Plastic soul

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Plastic soul is soul music that is believed to lack authenticity.[ not verified in body ]

Soul music is a popular music genre that originated in the African American community in the United States in the 1950s and early 1960s. It combines elements of African-American gospel music, rhythm and blues and jazz. Soul music became popular for dancing and listening in the United States, where record labels such as Motown, Atlantic and Stax were influential during the Civil Rights Movement. Soul also became popular around the world, directly influencing rock music and the music of Africa.

Contents

Definition

Unlike the similarly termed "blue-eyed" soul, "plastic" soul was considered especially kitschy and insincere compared to "true" soul music. In the eyes of soul music devotees, songs and albums described as "plastic soul" were those which seemed to be cheap attempts at replicating the characteristic sounds and qualities of soul music without truly understanding or genuinely representing the genre, either out of actual ignorance, poor taste, or simply to capitalize on the popular sound. "Blue-eyed soul", however, merely refers to soul music performed and/or written by white artists, particularly when that artist incorporates white-specific cultural elements into their music that are not typical of classic soul.[ citation needed ]

Blue-eyed soul is rhythm and blues and soul music performed by white artists. The term was coined in the mid-1960s, to describe white artists who performed soul and R&B that was similar to the music of the Motown and Stax record labels. Though many rhythm and blues radio stations in the United States in that period would play music only by black musicians, some began to play music by white acts considered to have "soul feeling" and their music was then described as "blue-eyed soul".

Kitsch Art or other objects that appeal to popular rather than high art tastes

Kitsch, also called cheesiness or tackiness, is art or other objects that, generally speaking, appeal to popular rather than "high art" tastes. Such objects are sometimes appreciated in a knowingly ironic or humorous way. The word was first applied to artwork that was a response to certain divisions of 19th-century art with aesthetics that favored what later art critics would consider to be exaggerated sentimentality and melodrama. Hence, 'kitsch art' is closely associated with 'sentimental art'. Kitsch is also related to the concept of camp, because of its humorous and ironic nature.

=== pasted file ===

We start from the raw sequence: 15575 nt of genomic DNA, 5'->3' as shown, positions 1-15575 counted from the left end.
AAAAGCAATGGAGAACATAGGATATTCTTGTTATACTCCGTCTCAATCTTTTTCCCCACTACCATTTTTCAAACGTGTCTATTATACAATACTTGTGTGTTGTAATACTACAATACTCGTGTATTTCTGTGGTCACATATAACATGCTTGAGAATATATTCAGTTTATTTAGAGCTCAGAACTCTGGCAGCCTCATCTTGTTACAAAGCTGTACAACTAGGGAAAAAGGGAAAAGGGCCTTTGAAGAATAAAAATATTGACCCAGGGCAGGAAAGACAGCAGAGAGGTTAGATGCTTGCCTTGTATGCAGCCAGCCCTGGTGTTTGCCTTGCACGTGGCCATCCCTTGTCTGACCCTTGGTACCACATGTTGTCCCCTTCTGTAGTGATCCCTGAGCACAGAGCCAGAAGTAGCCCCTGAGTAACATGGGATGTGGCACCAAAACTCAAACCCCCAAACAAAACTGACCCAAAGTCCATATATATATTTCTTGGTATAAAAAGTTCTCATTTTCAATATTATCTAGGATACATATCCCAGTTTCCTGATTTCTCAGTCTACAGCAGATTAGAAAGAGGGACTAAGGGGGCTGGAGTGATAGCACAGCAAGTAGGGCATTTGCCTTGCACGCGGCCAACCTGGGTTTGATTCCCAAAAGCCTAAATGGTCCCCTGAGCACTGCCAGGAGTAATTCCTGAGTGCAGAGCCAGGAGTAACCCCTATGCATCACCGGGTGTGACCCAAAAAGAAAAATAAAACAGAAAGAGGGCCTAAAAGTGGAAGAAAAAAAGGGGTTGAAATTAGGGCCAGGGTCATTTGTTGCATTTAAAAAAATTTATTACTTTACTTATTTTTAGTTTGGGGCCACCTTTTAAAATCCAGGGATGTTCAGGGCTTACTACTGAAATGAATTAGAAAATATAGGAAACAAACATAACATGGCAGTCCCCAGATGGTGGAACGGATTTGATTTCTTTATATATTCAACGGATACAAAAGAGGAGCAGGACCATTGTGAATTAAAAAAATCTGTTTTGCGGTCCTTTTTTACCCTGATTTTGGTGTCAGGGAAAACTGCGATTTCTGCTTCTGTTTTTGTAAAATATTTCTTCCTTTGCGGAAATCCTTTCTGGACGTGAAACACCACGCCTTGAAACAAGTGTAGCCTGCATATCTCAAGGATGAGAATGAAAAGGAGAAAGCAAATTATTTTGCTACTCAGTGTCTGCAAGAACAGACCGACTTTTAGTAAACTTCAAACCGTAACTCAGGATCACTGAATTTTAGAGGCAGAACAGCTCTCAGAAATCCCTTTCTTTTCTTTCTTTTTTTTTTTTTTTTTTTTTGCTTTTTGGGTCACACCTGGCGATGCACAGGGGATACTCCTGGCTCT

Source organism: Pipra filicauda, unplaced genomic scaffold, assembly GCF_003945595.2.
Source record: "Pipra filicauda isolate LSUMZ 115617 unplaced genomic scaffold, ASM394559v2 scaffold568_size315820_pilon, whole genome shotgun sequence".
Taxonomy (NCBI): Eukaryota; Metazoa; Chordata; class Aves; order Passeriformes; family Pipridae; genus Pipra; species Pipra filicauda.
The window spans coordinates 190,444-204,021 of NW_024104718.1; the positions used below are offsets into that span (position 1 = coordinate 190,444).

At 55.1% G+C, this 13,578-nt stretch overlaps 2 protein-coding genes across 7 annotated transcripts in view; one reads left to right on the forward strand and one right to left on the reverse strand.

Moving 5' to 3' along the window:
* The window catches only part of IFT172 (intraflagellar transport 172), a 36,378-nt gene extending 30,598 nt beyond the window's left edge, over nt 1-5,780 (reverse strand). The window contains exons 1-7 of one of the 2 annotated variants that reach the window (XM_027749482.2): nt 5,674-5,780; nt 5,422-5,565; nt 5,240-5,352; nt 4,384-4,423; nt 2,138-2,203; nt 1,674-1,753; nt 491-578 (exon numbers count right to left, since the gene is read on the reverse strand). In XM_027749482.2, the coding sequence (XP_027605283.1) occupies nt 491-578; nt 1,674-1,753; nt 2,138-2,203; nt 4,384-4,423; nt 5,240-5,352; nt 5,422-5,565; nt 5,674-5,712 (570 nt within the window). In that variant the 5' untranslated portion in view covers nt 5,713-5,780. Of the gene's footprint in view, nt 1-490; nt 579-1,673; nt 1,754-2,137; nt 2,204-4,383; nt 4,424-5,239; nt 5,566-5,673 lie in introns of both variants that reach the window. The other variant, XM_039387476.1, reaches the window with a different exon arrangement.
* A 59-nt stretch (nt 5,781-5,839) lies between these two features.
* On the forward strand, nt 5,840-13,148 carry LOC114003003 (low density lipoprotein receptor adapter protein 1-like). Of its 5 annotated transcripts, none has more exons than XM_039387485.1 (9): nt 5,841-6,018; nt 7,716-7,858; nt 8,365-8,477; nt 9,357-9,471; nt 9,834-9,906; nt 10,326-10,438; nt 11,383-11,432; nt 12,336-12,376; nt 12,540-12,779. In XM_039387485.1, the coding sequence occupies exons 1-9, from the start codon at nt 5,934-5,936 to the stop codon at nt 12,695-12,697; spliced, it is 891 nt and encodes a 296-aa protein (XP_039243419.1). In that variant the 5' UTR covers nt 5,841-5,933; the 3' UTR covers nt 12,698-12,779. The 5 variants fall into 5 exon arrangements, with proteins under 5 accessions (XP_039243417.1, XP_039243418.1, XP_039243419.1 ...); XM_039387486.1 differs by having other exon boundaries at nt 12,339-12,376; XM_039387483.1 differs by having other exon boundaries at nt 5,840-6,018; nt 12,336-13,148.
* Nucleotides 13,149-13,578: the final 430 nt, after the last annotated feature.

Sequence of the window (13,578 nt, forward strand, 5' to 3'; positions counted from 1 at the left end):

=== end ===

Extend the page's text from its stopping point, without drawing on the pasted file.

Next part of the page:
Usage

Paul McCartney referenced the phrase as the name of the Beatles 1965 album Rubber Soul , which was inspired by the term "plastic soul". [1] In a studio conversation recorded in June 1965 after recording the first take of "I'm Down", McCartney says "Plastic soul, man. Plastic soul." [2] David Bowie also described his own funky, soulful songs released in the early to mid-1970s as "plastic soul". These singles sold well, and Bowie became one of the few white performers to be invited to perform on Soul Train . [3] In a 1976 Playboy interview, Bowie described his recent album Young Americans as "the definitive plastic soul record. It's the squashed remains of ethnic music as it survives in the age of Muzak, written and sung by a white limey." [3] Bowie's most commercially successful album, Let's Dance , has also been described as plastic soul. [4]

Paul McCartney English singer-songwriter and composer, bassist of The Beatles

Sir James Paul McCartney is an English singer-songwriter, multi-instrumentalist, and composer. He gained worldwide fame as the bass guitarist and singer for the rock band the Beatles, widely considered the most popular and influential group in the history of popular music. His songwriting partnership with John Lennon remains the most successful in history. After the group disbanded in 1970, he pursued a solo career and formed the band Wings with his first wife, Linda, and Denny Laine.

The Beatles English rock band

The Beatles were an English rock band formed in Liverpool in 1960. The line-up of John Lennon, Paul McCartney, George Harrison and Ringo Starr led the band to be regarded as the foremost and most influential in history. With a sound rooted in skiffle, beat and 1950s rock and roll, the group were integral to the evolution of pop music into an art form, and to the development of the counterculture of the 1960s. They often incorporated elements of classical music, older pop forms, and unconventional recording techniques in innovative ways, and in later years experimented with a number of musical styles ranging from pop ballads and Indian music to psychedelia and hard rock. As they continued to draw influences from a variety of cultural sources, their musical and lyrical sophistication grew, and they came to be seen as embodying the era's sociocultural movements.

<i>Rubber Soul</i> 1965 studio album by the Beatles

Rubber Soul is the sixth studio album by the English rock band the Beatles. It was released on 3 December 1965 in the United Kingdom, on EMI's Parlophone label, accompanied by the non-album double A-side single "Day Tripper" / "We Can Work It Out". The original North American version of the album was altered by Capitol Records to include a different selection of tracks. Rubber Soul met with a highly favourable critical response and topped record charts in Britain and the United States for several weeks.

Notes

  1. The Beatles (2000). The Beatles Anthology. San Francisco: Chronicle Books. p. 194. ISBN   0-8118-2684-8.
  2. Anthology 2 (booklet). The Beatles. London: Apple Records. 1996. 34448.
  3. 1 2 "Interview with David Bowie". Playboy. September 1976.
  4. Erlewine, Stephen Thomas. "AllMusic Review by Stephen Thomas Erlewine". AllMusic. Retrieved 17 March 2016.

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